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EPA Announces New Ozone Standard

Ground level ozone, which is created by combining the emissions of nitrogen oxides and volatile organic compounds in the presence of sunlight, can cause respiratory health issues and has been on the radar for decades. Since 1980, substantial progress has been made on ozone reduction and levels have fallen 33% while the economy continues to grow. Most recently, the Obama Administration and the Environmental Protection Agency (EPA) were evaluating the current ozone standard and proposed earlier this year a new decreased standard of 65 to 70 parts per billion (ppb). The current standard of 75 ppb was set in March of 2008, and some counties are still not in compliance.

The long awaited decision on the National Ambient Air Quality Standards was announced by the EPA yesterday, and the standard was reduced from 75 ppb to 70 ppb for ground-level ozone, produced by emissions released into the air from industrial plants, utilities, and vehicles. The EPA states that the public health benefits resulting from this new rule are an estimated annual savings of $2.9 to $5.9 billion in health care costs by 2025.

The EPA doesn’t expect states to comply to the new standard right away, and depending on the severity of the specific state’s ozone problem, the majority of states will have until between 2020 and 2025 to meet the standards. California, however, will have a longer period of time to comply, through 2037, due to its decades-long air pollution issues. Although fewer counties are in violation of the new standard than if they had lowered it to 65 ppb, 241 counties will be nonattainment for the 70 ppb standard, and it is estimated that 14 counties outside of California will not meet their deadlines.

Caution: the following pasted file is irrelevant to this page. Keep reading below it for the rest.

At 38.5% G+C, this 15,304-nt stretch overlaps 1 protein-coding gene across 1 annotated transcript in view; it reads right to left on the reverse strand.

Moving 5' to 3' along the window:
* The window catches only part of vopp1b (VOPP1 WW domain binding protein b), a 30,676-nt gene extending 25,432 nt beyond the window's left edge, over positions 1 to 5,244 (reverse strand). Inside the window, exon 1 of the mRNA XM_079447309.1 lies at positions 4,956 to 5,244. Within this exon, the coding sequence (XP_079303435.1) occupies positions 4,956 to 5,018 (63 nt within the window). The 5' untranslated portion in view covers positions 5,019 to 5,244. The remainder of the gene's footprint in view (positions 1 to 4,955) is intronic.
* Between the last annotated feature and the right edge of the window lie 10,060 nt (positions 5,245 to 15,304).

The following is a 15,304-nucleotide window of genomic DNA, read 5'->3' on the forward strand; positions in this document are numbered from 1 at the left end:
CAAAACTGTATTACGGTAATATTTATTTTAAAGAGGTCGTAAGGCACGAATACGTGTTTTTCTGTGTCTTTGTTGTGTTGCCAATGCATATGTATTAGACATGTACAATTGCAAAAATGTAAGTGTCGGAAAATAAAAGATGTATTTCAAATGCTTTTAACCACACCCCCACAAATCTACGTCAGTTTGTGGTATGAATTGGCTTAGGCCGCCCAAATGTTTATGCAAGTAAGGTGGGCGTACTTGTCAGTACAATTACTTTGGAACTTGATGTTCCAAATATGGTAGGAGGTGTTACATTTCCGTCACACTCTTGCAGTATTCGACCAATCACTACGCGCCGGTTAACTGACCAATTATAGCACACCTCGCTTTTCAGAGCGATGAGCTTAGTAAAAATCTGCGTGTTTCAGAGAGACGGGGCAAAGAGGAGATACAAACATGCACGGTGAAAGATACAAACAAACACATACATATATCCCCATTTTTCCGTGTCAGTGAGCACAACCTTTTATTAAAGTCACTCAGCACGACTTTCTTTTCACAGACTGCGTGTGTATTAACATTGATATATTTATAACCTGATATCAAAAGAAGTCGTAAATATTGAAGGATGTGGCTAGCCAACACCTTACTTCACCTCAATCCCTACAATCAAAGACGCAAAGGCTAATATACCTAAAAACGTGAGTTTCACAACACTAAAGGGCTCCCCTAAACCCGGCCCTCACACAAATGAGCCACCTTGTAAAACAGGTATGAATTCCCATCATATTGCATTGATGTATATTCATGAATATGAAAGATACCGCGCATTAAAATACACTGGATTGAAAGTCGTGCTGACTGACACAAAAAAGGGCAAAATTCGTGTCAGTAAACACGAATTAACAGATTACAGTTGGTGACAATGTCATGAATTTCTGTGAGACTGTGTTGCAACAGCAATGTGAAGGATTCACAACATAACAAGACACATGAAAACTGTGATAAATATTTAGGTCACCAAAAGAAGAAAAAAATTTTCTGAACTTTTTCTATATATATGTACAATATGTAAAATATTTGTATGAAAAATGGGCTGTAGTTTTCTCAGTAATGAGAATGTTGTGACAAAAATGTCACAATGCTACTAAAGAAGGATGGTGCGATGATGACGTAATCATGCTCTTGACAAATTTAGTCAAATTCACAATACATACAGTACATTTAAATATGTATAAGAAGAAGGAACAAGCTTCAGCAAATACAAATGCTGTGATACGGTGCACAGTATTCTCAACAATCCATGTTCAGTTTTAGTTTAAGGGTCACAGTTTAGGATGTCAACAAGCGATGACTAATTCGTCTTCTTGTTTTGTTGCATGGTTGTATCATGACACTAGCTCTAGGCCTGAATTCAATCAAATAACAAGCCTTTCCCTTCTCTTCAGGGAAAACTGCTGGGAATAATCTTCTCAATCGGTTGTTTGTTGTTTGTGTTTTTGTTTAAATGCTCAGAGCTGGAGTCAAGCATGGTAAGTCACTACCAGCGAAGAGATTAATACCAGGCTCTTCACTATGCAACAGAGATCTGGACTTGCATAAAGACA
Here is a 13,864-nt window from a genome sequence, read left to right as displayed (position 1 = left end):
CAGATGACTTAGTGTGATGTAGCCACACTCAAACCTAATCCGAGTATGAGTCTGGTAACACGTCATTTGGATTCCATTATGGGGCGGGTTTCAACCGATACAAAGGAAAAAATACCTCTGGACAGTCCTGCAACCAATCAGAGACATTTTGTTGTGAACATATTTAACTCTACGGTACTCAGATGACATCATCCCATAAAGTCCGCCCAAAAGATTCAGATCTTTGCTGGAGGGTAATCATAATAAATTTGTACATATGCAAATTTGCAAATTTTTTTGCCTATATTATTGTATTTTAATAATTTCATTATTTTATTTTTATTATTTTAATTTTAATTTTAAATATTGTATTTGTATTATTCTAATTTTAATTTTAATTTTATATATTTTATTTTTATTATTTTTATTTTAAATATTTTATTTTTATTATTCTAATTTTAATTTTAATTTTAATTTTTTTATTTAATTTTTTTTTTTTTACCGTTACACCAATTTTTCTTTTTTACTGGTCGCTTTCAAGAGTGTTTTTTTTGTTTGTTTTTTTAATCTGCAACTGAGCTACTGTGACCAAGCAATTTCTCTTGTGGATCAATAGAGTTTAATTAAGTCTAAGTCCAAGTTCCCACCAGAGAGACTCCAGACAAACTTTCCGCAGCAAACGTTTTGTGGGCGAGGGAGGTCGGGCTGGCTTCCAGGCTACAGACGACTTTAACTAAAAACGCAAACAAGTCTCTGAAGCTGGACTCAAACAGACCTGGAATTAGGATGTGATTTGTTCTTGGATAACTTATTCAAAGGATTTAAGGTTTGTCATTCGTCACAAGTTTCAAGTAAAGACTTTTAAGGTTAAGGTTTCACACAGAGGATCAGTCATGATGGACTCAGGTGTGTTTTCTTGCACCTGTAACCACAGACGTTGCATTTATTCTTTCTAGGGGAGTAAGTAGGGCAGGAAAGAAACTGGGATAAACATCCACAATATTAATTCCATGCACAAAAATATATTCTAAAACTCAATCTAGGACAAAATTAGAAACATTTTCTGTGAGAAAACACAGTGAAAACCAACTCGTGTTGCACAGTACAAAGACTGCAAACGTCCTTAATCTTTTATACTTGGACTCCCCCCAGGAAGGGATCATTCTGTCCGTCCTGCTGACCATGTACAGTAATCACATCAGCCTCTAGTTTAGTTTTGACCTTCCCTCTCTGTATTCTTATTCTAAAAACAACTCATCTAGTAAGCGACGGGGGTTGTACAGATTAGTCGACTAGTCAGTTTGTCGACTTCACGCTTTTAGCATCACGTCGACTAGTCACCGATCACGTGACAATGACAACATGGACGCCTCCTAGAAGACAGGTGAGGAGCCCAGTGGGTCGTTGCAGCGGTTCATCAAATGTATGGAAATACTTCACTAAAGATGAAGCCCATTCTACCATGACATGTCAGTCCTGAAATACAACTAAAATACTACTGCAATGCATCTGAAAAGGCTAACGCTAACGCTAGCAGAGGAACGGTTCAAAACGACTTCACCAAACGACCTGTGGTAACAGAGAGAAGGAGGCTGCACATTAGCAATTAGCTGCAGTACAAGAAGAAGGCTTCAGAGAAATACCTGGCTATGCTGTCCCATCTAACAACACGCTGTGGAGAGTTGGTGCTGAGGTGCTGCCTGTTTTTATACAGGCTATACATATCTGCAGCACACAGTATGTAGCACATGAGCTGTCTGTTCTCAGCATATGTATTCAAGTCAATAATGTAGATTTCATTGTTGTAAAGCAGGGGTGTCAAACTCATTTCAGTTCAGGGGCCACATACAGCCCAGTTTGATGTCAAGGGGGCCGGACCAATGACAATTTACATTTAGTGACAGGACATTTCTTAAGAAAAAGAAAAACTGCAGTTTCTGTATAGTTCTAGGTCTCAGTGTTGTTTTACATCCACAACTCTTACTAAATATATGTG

States will be required to submit a state implementation plan (SIP) to the EPA for any designated nonattainment areas. The plans will outline how the State will attain and maintain the standard, and will contain control measures and strategies to reduce emissions. Plants that fall under the rule will likely be required to upgrade pollution equipment and monitoring systems to meet the new standard.